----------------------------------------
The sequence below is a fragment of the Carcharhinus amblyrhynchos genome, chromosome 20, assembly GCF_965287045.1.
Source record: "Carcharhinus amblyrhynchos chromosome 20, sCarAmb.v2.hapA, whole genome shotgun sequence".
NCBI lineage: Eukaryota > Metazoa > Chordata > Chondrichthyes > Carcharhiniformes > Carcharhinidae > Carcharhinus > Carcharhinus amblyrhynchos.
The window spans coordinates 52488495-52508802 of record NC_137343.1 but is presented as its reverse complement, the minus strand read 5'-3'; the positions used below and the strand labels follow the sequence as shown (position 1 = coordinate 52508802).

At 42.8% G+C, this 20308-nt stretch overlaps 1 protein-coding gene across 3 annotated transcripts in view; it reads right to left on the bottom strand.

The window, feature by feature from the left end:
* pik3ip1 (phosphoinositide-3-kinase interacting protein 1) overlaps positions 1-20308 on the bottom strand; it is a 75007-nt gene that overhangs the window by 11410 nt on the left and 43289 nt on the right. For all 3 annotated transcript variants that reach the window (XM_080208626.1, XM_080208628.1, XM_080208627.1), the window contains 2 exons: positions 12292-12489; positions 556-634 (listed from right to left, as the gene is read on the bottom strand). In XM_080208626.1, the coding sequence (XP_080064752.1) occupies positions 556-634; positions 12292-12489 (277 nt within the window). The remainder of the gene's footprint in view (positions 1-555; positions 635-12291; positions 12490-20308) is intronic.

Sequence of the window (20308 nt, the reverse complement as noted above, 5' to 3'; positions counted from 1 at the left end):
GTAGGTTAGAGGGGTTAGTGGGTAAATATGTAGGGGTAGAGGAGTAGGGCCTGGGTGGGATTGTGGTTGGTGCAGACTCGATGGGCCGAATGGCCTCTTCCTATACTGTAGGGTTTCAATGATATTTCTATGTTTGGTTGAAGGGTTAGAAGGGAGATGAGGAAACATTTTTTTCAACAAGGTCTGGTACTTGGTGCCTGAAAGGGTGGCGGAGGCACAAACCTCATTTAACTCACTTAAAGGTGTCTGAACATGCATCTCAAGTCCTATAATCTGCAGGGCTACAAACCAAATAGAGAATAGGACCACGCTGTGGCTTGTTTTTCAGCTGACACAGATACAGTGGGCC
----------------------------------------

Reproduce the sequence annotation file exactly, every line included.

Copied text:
The sequence below is a fragment of the Carcharhinus amblyrhynchos genome, chromosome 20, assembly GCF_965287045.1.
Source record: "Carcharhinus amblyrhynchos chromosome 20, sCarAmb.v2.hapA, whole genome shotgun sequence".
NCBI lineage: Eukaryota > Metazoa > Chordata > Chondrichthyes > Carcharhiniformes > Carcharhinidae > Carcharhinus > Carcharhinus amblyrhynchos.
The window spans coordinates 52488495-52508802 of record NC_137343.1 but is presented as its reverse complement, the minus strand read 5'-3'; the positions used below and the strand labels follow the sequence as shown (position 1 = coordinate 52508802).

At 42.8% G+C, this 20308-nt stretch overlaps 1 protein-coding gene across 3 annotated transcripts in view; it reads right to left on the bottom strand.

The window, feature by feature from the left end:
* pik3ip1 (phosphoinositide-3-kinase interacting protein 1) overlaps positions 1-20308 on the bottom strand; it is a 75007-nt gene that overhangs the window by 11410 nt on the left and 43289 nt on the right. For all 3 annotated transcript variants that reach the window (XM_080208626.1, XM_080208628.1, XM_080208627.1), the window contains 2 exons: positions 12292-12489; positions 556-634 (listed from right to left, as the gene is read on the bottom strand). In XM_080208626.1, the coding sequence (XP_080064752.1) occupies positions 556-634; positions 12292-12489 (277 nt within the window). The remainder of the gene's footprint in view (positions 1-555; positions 635-12291; positions 12490-20308) is intronic.

Sequence of the window (20308 nt, the reverse complement as noted above, 5' to 3'; positions counted from 1 at the left end):
GTAGGTTAGAGGGGTTAGTGGGTAAATATGTAGGGGTAGAGGAGTAGGGCCTGGGTGGGATTGTGGTTGGTGCAGACTCGATGGGCCGAATGGCCTCTTCCTATACTGTAGGGTTTCAATGATATTTCTATGTTTGGTTGAAGGGTTAGAAGGGAGATGAGGAAACATTTTTTTCAACAAGGTCTGGTACTTGGTGCCTGAAAGGGTGGCGGAGGCACAAACCTCATTTAACTCACTTAAAGGTGTCTGAACATGCATCTCAAGTCCTATAATCTGCAGGGCTACAAACCAAATAGAGAATAGGACCACGCTGTGGCTTGTTTTTCAGCTGACACAGATACAGTGGGCC